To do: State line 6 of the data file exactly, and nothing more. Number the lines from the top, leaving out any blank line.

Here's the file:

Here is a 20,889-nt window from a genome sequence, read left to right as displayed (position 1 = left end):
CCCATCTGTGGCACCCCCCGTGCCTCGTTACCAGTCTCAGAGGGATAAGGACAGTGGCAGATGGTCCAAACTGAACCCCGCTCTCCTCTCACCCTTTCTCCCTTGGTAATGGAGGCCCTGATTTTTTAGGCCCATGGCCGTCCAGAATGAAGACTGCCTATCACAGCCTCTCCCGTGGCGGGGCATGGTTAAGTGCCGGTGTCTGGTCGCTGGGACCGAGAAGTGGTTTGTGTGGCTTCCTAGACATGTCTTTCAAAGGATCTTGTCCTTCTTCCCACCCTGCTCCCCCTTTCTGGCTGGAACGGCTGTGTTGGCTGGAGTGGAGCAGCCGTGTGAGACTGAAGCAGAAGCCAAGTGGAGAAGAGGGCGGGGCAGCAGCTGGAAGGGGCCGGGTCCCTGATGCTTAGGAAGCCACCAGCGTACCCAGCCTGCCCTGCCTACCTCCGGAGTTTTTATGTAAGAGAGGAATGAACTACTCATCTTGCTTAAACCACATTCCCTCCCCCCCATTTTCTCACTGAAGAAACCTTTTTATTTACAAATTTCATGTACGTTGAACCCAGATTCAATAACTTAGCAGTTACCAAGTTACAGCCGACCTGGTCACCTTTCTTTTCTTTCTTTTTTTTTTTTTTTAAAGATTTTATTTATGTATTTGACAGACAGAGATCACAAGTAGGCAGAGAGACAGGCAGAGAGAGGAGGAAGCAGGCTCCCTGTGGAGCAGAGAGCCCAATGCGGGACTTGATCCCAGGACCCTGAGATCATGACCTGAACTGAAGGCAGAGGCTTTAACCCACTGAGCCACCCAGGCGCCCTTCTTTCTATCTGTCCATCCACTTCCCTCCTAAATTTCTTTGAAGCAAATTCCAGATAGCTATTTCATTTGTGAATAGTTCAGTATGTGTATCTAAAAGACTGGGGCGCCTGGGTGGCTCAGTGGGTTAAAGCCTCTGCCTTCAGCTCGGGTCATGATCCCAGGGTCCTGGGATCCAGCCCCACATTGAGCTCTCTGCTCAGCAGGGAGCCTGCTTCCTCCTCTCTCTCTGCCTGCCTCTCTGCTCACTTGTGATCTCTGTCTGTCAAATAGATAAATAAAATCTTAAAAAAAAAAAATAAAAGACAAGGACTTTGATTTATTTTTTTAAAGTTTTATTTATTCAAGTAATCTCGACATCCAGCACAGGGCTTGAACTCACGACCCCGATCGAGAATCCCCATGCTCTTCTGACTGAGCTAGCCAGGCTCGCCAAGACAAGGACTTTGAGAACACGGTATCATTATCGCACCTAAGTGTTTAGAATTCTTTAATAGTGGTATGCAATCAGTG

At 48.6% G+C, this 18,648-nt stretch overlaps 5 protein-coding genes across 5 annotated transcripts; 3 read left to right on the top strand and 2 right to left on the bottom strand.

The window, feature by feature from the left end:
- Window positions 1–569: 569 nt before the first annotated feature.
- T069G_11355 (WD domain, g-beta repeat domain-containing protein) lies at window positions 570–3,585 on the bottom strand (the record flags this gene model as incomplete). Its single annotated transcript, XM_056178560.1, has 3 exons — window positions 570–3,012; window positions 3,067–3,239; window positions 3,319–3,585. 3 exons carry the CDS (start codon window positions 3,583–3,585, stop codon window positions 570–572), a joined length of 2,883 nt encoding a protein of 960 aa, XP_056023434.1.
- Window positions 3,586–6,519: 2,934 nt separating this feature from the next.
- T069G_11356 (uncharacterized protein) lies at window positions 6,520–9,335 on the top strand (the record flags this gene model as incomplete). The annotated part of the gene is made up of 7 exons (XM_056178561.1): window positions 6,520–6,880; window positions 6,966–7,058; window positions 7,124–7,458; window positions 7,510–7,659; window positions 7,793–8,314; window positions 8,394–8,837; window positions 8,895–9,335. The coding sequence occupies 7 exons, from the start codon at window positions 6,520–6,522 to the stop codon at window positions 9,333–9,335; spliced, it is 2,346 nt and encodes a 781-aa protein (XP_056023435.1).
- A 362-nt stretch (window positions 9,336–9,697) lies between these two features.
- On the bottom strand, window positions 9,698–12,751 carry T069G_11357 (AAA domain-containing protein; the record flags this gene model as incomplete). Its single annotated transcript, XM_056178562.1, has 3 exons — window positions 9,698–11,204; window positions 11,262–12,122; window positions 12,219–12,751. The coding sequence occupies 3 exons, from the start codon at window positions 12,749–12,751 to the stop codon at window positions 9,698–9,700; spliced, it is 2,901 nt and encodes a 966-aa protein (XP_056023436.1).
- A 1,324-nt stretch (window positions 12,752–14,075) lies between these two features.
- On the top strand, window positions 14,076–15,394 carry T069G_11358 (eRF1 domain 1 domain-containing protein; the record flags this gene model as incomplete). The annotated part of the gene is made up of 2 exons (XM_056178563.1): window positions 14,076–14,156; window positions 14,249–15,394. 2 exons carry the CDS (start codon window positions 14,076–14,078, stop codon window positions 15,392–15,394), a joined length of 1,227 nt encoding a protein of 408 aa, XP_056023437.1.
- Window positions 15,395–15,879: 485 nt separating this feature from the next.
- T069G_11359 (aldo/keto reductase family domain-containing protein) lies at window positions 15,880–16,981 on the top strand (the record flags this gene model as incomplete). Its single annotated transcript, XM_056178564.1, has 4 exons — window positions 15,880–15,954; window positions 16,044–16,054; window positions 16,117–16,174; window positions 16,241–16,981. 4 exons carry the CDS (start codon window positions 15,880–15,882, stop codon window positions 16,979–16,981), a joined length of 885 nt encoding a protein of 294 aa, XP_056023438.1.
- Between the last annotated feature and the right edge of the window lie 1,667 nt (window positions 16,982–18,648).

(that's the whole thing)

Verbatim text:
- T069G_11355 (WD domain, g-beta repeat domain-containing protein) lies at window positions 570–3,585 on the bottom strand (the record flags this gene model as incomplete). Its single annotated transcript, XM_056178560.1, has 3 exons — window positions 570–3,012; window positions 3,067–3,239; window positions 3,319–3,585. 3 exons carry the CDS (start codon window positions 3,583–3,585, stop codon window positions 570–572), a joined length of 2,883 nt encoding a protein of 960 aa, XP_056023434.1.